Albert Feldmann approached me a few months ago with some news we don’t often hear in these economic times. He wanted me to know — and to let you, dear reader, know — that our local Hebrew Free Loan Association has money!
An engineer by training, retired from Boeing for 25 years, Albert has been active in the organization for about 15 years. He joined because he was impressed by the mission of this “very Jewish…and very useful organization,” which has its roots in two bits of text: “Three things justify the existence of the world, Torah, avodah [divine service] and gemilut chasadim [acts of kindness]” from Pirke Avot [Wisdom of the Fathers] and Exodus 22:25, which tells us not to take interest when loaning money to the poor.
In addition to seeking worthy loan recipients, the organization is also looking for new board members. In the last decade and a half, Albert says, board membership has remained pretty static.
“We have a core group…and everyone has been through every position,” he says. “We’re trying to bring in new blood — the baby boomers. It’s their turn now.”
I’m assured it’s not an overly demanding job.
“Years ago, when the Jewish community was much closer, there used to be more meetings,” he says.
Now the board meets monthly at Council House and hosts an annual luncheon at The Summit on First Hill, coming up on January 23. It helps, of course, that the almost-100-year-old organization is flush, and actually has been for most of its history, except during the height of Soviet Jewish immigration in the 1960s and ’70s.
Albert came here with his family in 1938 as a refugee from Hitler’s occupation of Austria, and he still speaks with a slight Viennese accent. A member of Temple Beth Am, he moved to Seattle in the 1960s. He left to work in the Israeli aircraft industry for nine years in the late ’60s, but eventually returned. He maintains a condominium in Tel Aviv and tries to get back about once a year.
Unlike other branches of HFLA, Seattle’s group “lends money only to Jewish clients.” For that reason it is not a member of the Jewish Federation.
Please call Judie Sherr at 206-722-1936 for more information about interest-free loans, about membership and donations or about attending the luncheon.
• • •
Two articles by Joseph Trachtman, O.D., Ph.D., one about Post-Traumatic Stress Disorder and one about vision and the hypothalamus, recently became the fifth and seventh most downloaded articles from the journal Optometry, where they were published. The articles appeared in the May and February 2010 issues, respectively.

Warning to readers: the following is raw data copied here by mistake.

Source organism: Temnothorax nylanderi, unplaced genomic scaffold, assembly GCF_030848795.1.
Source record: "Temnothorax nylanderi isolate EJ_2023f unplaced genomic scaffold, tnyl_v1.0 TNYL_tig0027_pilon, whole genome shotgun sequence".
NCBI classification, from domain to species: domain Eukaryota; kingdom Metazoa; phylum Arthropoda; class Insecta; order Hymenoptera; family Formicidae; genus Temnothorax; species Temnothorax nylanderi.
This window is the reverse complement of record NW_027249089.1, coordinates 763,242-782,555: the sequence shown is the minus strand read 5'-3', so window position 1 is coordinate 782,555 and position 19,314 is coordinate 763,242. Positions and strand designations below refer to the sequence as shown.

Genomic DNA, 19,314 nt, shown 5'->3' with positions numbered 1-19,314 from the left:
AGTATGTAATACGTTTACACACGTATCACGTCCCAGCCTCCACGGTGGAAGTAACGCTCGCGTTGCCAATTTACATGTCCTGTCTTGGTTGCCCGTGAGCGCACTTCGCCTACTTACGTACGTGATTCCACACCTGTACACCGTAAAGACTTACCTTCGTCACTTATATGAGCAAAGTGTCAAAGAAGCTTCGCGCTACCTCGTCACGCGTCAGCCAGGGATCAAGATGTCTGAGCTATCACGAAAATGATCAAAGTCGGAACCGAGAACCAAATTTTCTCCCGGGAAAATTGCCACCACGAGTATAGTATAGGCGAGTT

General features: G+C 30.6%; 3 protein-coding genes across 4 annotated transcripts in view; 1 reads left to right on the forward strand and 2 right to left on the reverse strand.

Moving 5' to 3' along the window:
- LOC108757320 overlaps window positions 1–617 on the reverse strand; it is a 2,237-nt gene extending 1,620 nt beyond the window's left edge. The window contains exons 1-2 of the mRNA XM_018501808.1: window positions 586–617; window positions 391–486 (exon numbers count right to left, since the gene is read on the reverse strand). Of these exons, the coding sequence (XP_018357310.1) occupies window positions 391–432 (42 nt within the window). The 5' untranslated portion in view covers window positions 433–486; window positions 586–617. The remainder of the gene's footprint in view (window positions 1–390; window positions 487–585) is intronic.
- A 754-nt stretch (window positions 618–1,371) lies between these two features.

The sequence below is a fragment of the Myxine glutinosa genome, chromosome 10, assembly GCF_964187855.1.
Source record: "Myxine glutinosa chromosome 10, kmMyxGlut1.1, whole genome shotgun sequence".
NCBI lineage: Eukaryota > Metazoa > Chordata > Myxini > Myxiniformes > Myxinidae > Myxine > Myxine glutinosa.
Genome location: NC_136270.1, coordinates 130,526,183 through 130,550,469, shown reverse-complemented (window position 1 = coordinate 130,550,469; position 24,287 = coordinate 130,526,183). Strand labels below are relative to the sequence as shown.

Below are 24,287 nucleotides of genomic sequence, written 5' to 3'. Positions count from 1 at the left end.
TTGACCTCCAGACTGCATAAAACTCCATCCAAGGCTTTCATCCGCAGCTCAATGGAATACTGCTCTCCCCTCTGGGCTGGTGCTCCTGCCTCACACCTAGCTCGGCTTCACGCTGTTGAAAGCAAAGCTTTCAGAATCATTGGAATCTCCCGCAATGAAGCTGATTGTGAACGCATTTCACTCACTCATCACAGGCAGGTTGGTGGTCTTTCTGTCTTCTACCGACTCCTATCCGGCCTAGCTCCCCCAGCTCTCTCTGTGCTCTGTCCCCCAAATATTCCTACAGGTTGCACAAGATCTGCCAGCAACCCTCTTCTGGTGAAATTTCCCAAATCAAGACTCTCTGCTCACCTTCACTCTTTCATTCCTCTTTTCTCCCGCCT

Joseph, an optometrist in private practice in downtown Seattle, became interested in PTSD during a tour of duty during the Vietnam War while serving as Chief of Optometry at Kirk Army Hospital in Maryland. The PTSD article guides eye doctors in the diagnosis and treatment of that disorder with a specific focus on the eye and vision system. Of course, interest in PTSD has resurged with the number of Iraq and Afghanistan veterans suffering from this after-effect of battle. That article received a letter of praise from the House of Representatives’ Committee on Veterans Affairs.
The second article was a review of practical applications of the relationship between the sense of vision and general brain function regulated by the hypothalamus, a little gland that controls a myriad of body functions, including important things, like breathing.
To his degrees in optometry and experimental psychology, Joseph recently added a certificate in Virtual Worlds from the University of Washington. “The purpose of the [30-week] course,” he explained, was to teach “different aspects of the virtual world ranging from its use in education and business to being able to build things in a virtual world.”
The entire course was taught — what else? — virtually.
“I never met another student or the teacher,” he said. In the future, Joseph assured me, “health care will be through the virtual world…you’ll go on your computer and see your virtual doctor.”
A Brooklyn native who moved here four and a half years ago, Joseph is the inventor of a biofeedback device called the Accommotrac, designed to reduce myopia (nearsightedness), hyperopia (farsightedness), and other vision disorders. You can see more at www.accommotrac.com, or contact him at 206-412-5985.